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ARM Adds Globalfoundries to 64-bit SoC Manufacturers

By - Source: ARM | B 14 comments

Following a recent agreement with TSMC, ARM announced that it has also entered into a contract with Globalfoundries to support the production of next-gen processors, including upcoming 64-bit server SoCs and Mali GPUs.

The announcement scales to a 20 nm production process and FinFET process technologies, which will be critical for ARM as it must meet acceptable production volumes for its licensees. The company said that it will be developing a full IP platform as part of the agreement with Globalfoundries, including standard cell libraries, memory compilers and POP IP solutions.

Globalfoundries agreed to fine-tune its production process to the "next-generation" ARM Cortex processor and Mali graphics processor technologies. The goal is to shorten the time-to-market for processor designers and help them quickly migrate to 3D FinFET transistors and reduce the likelihood or production problems.

ARM has been much more aggressive pitching the importance of FinFET recently. While 20 nm processor prototypes have been taped, for example, by Cadence in late 2011, commercial 20 nm FinFET processors are not expected to arrive until 2014/2015.

 

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  • 2 Hide
    Darkerson , August 30, 2012 4:34 AM
    "reduce the likelihood of* production problems."

    At any rate, good on ARM. Now that Intel has them in their focus, they are going to need all the help they can get.
  • 9 Hide
    s3anister , August 30, 2012 5:31 AM
    I'm glad to hear something positive about Globalfoundries. Hopefully this works out for both parties and another fiasco like what happened with AMD and GF at the Dresden fab doesn't happen.
  • -2 Hide
    mayankleoboy1 , August 30, 2012 5:53 AM
    Good for GF means good for AMD, means competition for Intel, means happy consumer.
  • -4 Hide
    _Cosmin_ , August 30, 2012 6:52 AM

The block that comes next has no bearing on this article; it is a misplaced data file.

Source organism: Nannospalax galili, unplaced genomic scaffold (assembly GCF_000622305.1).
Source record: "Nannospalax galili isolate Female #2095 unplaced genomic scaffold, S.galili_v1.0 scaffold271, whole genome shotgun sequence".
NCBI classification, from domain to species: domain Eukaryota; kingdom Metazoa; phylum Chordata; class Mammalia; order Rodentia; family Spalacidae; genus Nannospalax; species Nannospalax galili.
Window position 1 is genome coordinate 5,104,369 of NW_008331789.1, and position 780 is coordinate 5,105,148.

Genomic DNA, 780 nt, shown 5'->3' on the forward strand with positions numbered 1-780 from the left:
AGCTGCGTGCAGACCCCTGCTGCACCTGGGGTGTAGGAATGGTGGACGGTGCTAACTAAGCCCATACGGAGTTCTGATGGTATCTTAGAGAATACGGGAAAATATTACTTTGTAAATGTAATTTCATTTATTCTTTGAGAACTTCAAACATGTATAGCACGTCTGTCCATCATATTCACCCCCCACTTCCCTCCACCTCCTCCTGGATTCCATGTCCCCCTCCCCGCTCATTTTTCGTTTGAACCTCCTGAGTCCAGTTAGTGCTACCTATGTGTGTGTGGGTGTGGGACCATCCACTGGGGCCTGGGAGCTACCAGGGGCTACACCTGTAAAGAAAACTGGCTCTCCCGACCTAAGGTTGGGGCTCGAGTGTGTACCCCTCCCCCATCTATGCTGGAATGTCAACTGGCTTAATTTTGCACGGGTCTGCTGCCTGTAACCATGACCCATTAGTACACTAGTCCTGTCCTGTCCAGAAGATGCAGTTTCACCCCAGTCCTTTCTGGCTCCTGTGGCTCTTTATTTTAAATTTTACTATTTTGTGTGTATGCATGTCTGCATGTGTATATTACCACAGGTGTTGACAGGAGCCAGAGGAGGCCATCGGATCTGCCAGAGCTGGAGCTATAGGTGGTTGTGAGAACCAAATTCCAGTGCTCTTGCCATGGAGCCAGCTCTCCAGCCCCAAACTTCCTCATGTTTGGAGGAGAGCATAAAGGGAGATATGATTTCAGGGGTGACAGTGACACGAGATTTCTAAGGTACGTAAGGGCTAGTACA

What for ? As far as i know those SoC don`t have 4+ Gb RAM so there is no need for x64 on them!
  • 6 Hide
    phatboe , August 30, 2012 7:39 AM
    Why does this site have the most annoying ads I have ever seen on a tech site?
  • 3 Hide
    saturnus , August 30, 2012 8:24 AM
    The key words in this article is "ARM as it must meet acceptable production volumes for its licenses".

    One has to remember that there are more ARM cores produced every year now than the combined number of x86 CPUs ever made. ARM needs a fantastic amount of production capacity that no single or indeed even group of processor manufacturers can lift.

    _Cosmin_What for ? As far as i know those SoC don`t have 4+ Gb RAM so there is no need for x64 on them!


    x64 is AMDs x86s 64-bit extension (that Intel licenses, btw). Next generation ARM processor are 64-bit because they will be used in laptops, desktop and especially servers were a 64 bit register is needed.
  • 0 Hide
    acadia11 , August 30, 2012 8:50 AM
    So, if ARM wants to alleviate production problems, why would they go with Global Foundaries? Didn't they learn the lesson from AMD?
  • 0 Hide
    ojas , August 30, 2012 11:20 AM
    2014/2015 means Intel will be on 14nm. Youch.

    mayankleoboy1Good for GF means good for AMD, means competition for Intel, means happy consumer.

    GF isn't under AMD anymore afaik. And AMD uses TSMC.